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Technical Paper: Isolated-Cell Pressure-Decay Testing for Fast Characterization of Ultralow Rock Permeability and Gas Slippage Effects

Society: SPE
Paper Number: 1922280
Presentation Date: 2014
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Abstract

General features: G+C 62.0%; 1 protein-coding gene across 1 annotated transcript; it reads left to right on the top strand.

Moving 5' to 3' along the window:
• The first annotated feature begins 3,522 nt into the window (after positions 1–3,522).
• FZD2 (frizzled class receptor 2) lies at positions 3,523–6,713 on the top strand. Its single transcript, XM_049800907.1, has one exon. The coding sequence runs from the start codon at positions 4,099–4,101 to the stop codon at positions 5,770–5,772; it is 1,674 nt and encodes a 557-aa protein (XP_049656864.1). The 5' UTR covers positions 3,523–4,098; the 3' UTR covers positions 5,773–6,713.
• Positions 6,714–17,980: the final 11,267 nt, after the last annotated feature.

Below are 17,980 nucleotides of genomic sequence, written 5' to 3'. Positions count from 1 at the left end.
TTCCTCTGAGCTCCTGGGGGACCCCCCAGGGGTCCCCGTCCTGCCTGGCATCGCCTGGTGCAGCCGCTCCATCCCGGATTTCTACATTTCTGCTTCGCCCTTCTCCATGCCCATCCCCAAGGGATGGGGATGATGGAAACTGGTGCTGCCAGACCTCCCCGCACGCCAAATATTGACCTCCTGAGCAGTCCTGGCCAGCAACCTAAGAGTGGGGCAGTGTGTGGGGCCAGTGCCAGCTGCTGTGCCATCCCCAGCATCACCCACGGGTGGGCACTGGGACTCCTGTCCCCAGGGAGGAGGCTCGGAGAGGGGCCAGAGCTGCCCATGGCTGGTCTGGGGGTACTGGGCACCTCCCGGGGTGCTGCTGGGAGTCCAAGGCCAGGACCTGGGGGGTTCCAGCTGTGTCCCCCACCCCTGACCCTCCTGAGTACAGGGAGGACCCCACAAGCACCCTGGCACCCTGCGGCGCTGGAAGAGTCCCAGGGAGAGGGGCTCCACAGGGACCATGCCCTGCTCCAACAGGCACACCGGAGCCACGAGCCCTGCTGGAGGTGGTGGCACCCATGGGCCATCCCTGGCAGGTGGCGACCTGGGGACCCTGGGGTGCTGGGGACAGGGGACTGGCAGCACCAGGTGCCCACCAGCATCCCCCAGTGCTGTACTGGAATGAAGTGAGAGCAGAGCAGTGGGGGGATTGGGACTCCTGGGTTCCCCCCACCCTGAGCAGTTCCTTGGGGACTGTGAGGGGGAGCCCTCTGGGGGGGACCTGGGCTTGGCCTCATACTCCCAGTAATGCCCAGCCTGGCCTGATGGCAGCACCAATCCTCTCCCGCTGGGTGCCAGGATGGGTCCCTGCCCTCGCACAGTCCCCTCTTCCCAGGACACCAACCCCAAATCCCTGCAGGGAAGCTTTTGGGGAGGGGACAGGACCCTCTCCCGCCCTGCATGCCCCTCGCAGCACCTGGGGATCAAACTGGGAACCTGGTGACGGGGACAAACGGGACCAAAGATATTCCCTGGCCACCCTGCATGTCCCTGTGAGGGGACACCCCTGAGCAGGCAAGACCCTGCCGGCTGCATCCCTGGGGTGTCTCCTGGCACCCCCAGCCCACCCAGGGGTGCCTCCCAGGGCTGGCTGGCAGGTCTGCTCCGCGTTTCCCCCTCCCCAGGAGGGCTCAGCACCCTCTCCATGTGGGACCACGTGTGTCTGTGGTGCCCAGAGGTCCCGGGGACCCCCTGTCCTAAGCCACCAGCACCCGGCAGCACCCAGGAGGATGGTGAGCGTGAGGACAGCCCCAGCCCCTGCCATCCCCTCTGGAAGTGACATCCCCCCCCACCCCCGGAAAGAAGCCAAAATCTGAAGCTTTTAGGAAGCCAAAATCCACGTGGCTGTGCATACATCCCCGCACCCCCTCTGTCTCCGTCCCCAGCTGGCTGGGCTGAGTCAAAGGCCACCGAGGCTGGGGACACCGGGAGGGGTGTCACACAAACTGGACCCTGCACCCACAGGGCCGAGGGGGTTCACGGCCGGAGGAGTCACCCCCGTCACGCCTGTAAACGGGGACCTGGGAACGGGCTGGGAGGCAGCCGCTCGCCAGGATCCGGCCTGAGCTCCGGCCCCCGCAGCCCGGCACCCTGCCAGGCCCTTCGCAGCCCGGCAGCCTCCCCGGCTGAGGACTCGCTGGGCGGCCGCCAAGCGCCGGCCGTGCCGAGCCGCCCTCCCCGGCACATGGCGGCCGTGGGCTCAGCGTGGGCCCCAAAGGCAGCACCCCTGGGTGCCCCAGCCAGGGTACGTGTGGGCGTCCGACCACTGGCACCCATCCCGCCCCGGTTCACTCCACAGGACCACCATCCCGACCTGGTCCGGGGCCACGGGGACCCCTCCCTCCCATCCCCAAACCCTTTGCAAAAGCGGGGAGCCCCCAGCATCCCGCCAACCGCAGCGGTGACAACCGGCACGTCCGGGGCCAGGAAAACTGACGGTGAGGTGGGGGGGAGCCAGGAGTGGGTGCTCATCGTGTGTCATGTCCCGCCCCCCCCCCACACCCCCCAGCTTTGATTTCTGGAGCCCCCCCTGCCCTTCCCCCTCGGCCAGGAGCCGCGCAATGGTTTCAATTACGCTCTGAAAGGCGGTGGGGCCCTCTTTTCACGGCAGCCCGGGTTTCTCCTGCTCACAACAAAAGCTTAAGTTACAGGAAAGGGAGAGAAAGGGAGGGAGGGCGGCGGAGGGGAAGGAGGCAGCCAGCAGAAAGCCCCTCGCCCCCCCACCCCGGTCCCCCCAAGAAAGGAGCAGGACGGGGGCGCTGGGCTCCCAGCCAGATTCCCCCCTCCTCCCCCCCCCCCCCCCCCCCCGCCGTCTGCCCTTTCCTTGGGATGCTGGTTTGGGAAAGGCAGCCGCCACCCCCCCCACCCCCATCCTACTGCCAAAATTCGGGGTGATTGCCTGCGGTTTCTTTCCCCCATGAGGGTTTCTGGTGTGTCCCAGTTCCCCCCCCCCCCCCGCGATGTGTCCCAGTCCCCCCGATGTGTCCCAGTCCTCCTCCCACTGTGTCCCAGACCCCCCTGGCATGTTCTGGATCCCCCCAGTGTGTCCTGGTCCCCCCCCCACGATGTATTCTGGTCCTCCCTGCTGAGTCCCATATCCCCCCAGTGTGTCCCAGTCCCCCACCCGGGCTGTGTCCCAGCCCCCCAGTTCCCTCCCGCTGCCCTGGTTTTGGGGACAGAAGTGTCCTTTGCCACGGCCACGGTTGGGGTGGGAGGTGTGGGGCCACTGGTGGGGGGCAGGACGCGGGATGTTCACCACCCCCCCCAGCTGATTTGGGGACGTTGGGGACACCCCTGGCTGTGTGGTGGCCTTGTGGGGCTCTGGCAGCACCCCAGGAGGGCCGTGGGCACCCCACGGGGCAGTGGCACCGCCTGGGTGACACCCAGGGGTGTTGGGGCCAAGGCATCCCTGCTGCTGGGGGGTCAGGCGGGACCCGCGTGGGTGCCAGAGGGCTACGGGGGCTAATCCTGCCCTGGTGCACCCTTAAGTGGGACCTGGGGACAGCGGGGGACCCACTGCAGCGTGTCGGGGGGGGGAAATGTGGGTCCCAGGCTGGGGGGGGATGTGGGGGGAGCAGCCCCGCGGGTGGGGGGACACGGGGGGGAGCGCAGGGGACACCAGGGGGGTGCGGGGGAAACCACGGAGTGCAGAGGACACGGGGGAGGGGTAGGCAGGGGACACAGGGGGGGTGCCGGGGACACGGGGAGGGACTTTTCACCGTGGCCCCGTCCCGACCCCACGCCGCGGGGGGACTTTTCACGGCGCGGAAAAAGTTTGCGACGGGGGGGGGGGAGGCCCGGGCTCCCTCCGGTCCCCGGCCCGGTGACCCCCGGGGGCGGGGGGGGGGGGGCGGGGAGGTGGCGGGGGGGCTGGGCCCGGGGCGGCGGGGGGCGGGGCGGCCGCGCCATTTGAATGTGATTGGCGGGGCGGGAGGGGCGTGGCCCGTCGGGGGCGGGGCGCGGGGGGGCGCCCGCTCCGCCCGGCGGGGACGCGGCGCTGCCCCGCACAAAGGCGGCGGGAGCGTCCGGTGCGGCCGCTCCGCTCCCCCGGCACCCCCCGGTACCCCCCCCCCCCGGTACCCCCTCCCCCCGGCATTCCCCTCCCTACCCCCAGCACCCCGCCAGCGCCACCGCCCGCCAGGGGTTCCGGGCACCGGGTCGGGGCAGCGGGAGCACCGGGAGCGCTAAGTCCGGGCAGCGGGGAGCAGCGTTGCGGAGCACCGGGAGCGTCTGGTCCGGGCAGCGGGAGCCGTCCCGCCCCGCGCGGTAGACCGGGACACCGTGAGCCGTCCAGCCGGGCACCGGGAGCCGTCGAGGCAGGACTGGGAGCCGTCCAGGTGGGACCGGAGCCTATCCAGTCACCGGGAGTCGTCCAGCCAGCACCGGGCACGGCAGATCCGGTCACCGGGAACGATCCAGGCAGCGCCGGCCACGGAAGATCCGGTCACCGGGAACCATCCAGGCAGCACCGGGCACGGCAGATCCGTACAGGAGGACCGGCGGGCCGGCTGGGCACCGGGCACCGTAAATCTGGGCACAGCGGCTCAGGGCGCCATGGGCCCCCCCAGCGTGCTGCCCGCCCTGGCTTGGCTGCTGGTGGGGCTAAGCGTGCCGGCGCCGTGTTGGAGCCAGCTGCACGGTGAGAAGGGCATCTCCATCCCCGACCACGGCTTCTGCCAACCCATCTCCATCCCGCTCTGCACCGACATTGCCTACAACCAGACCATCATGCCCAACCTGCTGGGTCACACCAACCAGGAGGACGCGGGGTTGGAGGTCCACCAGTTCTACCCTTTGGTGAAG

This paper presents a new isolated-cell pressure-decay method for measuring ultralow permeabilities on unconventional rocks. The new method improves signal-to-noise ratio, increases the range of measureable permeability, reduces thermal effects, and improves pore volume to dead volume ratios compared to conventional methods using connected-cell pressure-decay systems as, for example, the Gas Research Institute (GRI) permeability method. Permeability, along with other properties such as porosity and grain volume, is inferred from interpretation of the full transient pressure-decay curves recorded during diffusion of gas into the sample, and not limited to early- or late-time approximations. The interpretation of pressure-decay measurements is based on a rigorous physical-mathematical model, which provides great flexibility for running and analyzing pressure-decay tests at different conditions. Flexibility in the size of the samples allows us to select the optimal size for best testing accuracy within a given testing time, if the samples are homogenous. If the samples are heterogeneous, testing multiple sample sizes provides insight into the distribution of permeability. The interpretation method also allows us to analyze pressure-decay curves recorded for either crushed material or controlled-shape fragments with known dimensions. Finally, the method allows us to record and interpret pressure-decay measurements at different pore pressures and therefore it provides information characterizing gas slippage or Knudsen flow effects. By recording the apparent pressure-dependent permeability and relating it to a theoretical model that defines permeability as a function of Knudsen number, it is possible to determine the characteristic width of interconnected porosity. The latter provides unique information about the geometry of the pore space participating in the flow and controlling the properties of the flow. Other methods, such as gas sorption, mercury intrusion porosimetry, and scanning electron microscopy, generate information on pore size distribution and pore space geometry. However, these methods do not predict the relative contribution of all different pores into the overall flow. The effective width of the channels that are actually controlling the flow represents an important metric that helps us to characterize the porous medium and allows proper extrapolation of laboratory data to understand and predict flows of in-situ fluids under reservoir conditions.

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